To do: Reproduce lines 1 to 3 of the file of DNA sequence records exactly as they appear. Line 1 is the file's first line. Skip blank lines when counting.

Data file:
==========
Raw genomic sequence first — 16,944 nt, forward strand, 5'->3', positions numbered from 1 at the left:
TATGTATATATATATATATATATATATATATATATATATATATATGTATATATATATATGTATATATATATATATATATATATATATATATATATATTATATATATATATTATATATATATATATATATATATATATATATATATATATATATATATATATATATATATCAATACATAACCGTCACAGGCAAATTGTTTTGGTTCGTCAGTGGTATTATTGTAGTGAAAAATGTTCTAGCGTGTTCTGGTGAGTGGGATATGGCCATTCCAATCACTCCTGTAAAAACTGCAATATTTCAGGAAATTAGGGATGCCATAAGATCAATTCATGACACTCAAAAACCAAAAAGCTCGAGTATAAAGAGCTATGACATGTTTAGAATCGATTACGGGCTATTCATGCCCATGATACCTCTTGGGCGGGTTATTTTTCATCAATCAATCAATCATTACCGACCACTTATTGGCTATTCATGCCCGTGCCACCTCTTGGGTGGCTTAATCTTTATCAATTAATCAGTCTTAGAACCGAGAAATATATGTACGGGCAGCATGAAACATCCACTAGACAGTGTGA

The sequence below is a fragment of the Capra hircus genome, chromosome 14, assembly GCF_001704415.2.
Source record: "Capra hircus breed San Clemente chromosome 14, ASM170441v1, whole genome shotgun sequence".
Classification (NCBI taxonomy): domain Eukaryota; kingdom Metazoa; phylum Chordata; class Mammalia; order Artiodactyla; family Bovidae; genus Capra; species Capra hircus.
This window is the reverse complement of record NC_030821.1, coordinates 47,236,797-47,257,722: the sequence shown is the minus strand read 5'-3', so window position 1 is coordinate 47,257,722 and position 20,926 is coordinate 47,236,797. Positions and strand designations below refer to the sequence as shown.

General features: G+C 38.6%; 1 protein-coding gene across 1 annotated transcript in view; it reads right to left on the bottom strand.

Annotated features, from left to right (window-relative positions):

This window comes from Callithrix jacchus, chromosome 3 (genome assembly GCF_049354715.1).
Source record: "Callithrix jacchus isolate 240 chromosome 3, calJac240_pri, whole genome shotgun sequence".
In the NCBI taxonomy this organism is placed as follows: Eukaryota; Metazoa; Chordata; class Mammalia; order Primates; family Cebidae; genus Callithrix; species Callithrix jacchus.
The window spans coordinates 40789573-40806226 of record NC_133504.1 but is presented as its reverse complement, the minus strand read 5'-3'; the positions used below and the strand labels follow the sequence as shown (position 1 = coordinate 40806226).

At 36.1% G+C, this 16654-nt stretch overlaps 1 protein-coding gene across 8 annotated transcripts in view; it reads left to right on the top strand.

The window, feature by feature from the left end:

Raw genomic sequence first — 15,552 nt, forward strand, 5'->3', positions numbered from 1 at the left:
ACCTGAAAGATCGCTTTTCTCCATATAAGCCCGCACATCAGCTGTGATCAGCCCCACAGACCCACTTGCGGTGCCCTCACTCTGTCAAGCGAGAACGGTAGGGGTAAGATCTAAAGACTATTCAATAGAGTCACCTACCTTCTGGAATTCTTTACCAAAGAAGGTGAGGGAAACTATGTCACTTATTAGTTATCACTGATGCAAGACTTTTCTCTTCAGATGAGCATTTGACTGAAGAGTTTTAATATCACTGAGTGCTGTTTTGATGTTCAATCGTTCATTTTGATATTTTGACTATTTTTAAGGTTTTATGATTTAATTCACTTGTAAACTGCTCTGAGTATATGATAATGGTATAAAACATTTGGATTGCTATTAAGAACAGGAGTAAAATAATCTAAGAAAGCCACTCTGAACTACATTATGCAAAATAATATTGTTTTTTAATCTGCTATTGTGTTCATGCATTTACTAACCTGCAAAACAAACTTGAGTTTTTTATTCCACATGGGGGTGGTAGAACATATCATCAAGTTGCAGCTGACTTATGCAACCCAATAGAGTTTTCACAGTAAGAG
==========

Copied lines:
Raw genomic sequence first — 16,944 nt, forward strand, 5'->3', positions numbered from 1 at the left:
TATGTATATATATATATATATATATATATATATATATATATATATGTATATATATATATGTATATATATATATATATATATATATATATATATATATTATATATATATATTATATATATATATATATATATATATATATATATATATATATATATATATATATATATATCAATACATAACCGTCACAGGCAAATTGTTTTGGTTCGTCAGTGGTATTATTGTAGTGAAAAATGTTCTAGCGTGTTCTGGTGAGTGGGATATGGCCATTCCAATCACTCCTGTAAAAACTGCAATATTTCAGGAAATTAGGGATGCCATAAGATCAATTCATGACACTCAAAAACCAAAAAGCTCGAGTATAAAGAGCTATGACATGTTTAGAATCGATTACGGGCTATTCATGCCCATGATACCTCTTGGGCGGGTTATTTTTCATCAATCAATCAATCATTACCGACCACTTATTGGCTATTCATGCCCGTGCCACCTCTTGGGTGGCTTAATCTTTATCAATTAATCAGTCTTAGAACCGAGAAATATATGTACGGGCAGCATGAAACATCCACTAGACAGTGTGA

The sequence below is a fragment of the Capra hircus genome, chromosome 14, assembly GCF_001704415.2.